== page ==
Smoke on the water 

Current political climate couldn't get much worse

As summer fades into fall, the political season hits high gear while America's two major political parties unleash all they've got on each other. And this year the smoke they're blowing is so thick voters may well have to wear respirators to the polling booths. Ironically, while more people are unemployed and losing their homes to foreclosure every day, the politicos are raising and spending record amounts to obfuscate their records, distort history and mislead what few members of the public continue to have interest in politics. In this battle, as in war, the first victim is the truth.

It seems impossible that a mere two years ago the Democrats were on top of the world, predicting the downfall and perhaps eventual collapse of the Republican Party following the endless policy debacles and blatant corruption of the Bush-Cheney administration. Then again, only a few years earlier, the Republicans had been making the same foolish predictions about the Democrats following the sad and ignominious end of Bill Clinton's presidency.

But no, the Republicans didn't disappear after Bush, although given the condition in which they left the nation, mired in two unwinnable wars and plunged deep in economic trauma, disappearing would have been the honorable thing to do.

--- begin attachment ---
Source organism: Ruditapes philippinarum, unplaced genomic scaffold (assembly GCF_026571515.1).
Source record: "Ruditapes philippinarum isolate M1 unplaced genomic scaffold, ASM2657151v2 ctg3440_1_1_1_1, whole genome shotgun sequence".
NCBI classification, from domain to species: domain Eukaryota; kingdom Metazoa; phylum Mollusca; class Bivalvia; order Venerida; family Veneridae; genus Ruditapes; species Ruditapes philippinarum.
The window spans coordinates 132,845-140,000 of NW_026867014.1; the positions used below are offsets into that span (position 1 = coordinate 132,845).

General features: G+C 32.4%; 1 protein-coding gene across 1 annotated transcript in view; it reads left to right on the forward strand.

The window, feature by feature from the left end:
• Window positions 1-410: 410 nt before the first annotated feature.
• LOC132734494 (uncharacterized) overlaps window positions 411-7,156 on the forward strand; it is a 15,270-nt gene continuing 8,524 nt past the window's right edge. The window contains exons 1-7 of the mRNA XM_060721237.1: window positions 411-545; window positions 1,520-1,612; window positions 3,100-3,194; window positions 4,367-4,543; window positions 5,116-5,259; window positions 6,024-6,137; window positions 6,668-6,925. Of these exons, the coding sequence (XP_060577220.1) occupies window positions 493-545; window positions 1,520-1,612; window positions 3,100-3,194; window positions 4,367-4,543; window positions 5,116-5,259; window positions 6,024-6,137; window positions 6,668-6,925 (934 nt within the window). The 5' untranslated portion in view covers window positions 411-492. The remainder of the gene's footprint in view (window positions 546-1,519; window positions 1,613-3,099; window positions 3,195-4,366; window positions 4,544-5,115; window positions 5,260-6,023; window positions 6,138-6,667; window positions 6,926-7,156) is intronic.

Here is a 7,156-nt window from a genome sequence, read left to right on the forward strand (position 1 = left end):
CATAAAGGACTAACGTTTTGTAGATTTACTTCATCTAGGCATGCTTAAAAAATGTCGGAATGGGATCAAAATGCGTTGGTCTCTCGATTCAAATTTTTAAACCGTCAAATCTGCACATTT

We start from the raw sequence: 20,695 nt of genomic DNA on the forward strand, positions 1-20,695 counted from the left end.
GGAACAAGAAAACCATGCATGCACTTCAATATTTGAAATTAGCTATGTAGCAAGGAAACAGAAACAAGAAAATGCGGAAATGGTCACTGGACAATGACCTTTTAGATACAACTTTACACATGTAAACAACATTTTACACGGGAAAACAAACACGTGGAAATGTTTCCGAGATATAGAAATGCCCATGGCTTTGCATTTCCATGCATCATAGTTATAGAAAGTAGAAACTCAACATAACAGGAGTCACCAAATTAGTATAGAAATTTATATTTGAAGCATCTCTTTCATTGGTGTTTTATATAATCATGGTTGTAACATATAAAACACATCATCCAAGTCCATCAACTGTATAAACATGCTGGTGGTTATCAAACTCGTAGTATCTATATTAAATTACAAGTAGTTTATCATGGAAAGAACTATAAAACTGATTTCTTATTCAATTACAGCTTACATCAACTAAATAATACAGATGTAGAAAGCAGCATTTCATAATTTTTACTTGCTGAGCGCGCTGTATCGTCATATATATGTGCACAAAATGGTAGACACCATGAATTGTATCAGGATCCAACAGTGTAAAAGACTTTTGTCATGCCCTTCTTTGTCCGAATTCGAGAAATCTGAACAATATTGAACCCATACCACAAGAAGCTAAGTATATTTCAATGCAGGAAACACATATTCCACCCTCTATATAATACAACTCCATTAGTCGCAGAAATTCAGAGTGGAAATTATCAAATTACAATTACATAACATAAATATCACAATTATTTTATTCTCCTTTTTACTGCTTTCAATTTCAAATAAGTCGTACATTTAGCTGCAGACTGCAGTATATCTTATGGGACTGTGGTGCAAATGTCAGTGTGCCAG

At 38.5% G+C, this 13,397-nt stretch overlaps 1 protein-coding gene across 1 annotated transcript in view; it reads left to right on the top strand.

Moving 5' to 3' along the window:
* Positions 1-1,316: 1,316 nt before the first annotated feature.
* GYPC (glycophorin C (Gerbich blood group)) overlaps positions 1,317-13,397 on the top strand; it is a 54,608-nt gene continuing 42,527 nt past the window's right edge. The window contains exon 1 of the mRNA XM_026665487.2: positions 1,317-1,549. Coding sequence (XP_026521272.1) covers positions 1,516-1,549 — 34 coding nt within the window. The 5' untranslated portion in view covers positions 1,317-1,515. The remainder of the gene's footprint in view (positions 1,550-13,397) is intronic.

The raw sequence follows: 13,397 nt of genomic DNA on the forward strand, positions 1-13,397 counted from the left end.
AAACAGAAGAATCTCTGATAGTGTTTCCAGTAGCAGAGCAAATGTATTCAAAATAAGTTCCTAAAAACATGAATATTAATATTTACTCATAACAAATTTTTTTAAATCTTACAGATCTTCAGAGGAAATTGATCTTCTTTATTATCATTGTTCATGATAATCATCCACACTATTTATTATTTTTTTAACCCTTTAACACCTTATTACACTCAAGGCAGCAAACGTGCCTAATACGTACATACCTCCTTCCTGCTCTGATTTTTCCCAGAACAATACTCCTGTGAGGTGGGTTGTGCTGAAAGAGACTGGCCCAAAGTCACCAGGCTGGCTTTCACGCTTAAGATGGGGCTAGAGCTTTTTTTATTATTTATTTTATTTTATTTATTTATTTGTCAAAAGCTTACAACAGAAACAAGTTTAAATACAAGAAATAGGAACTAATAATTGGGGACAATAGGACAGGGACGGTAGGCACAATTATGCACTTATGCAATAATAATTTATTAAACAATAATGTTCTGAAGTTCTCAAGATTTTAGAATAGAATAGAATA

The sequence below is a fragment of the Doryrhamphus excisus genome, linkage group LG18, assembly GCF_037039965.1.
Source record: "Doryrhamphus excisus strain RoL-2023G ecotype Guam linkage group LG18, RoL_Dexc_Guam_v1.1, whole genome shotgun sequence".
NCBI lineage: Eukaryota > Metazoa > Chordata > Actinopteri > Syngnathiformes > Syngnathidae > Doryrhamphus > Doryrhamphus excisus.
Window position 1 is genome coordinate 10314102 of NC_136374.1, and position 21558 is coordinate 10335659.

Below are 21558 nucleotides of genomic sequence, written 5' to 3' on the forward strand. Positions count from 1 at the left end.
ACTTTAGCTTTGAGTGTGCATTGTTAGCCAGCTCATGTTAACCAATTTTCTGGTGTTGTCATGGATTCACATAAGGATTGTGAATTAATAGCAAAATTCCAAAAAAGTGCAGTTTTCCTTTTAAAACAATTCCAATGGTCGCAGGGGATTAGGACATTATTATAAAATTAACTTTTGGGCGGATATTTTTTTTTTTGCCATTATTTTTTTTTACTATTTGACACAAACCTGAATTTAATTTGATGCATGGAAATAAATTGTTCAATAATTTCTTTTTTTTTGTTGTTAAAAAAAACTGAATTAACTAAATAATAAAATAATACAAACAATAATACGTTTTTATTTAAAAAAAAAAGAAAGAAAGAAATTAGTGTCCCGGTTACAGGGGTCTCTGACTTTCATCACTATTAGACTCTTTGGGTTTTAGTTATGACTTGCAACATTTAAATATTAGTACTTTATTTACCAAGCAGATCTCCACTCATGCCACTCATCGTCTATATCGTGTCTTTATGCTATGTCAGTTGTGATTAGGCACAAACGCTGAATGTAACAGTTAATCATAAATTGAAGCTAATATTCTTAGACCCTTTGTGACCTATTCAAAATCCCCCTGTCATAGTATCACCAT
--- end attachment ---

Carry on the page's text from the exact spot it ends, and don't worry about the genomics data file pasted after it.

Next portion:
Instead, they bunkered up, dug in their heels and kept their votes firmly in the "No" column for virtually every policy initiative presented by the Democrats. As President Obama, hoping to rally his dispirited party at a Labor Day speech, quipped: "If I said the sky was blue; they'd say no. If I said fish live in the sea, they'd say no." Indeed, for the last two years—except on kicking military spending into the stratosphere—Republicans have simply voted no and watched in amusement as the hapless Democrats tumbled over themselves, abandoning their base, their campaign promises and whatever good sense they may have had, to try and wring Republican votes out of the House and Senate.

In the meantime, the Tea Party cranked up its own version of reality with a two-century step-back under the banner of the American Revolution. But what they meant, instead of "Don't Tread on Me" is "We'll Tread on You." As recently illustrated by the well-deserved unseating of Montana's Tea Party leader, Tim Ravndal, they slipped a gear in the logic department and let the roots of their many hatreds rise to the surface. Of course, this is no real surprise to those who can recall the obvious intimidation and open threats delivered at congressional public meetings all across the nation last summer. The Tea Party, it turns out, is not really about being "taxed enough already" but actually the far-far-far-right faction of the GOP, which is already so far to the right it's only got one wheel left on the road.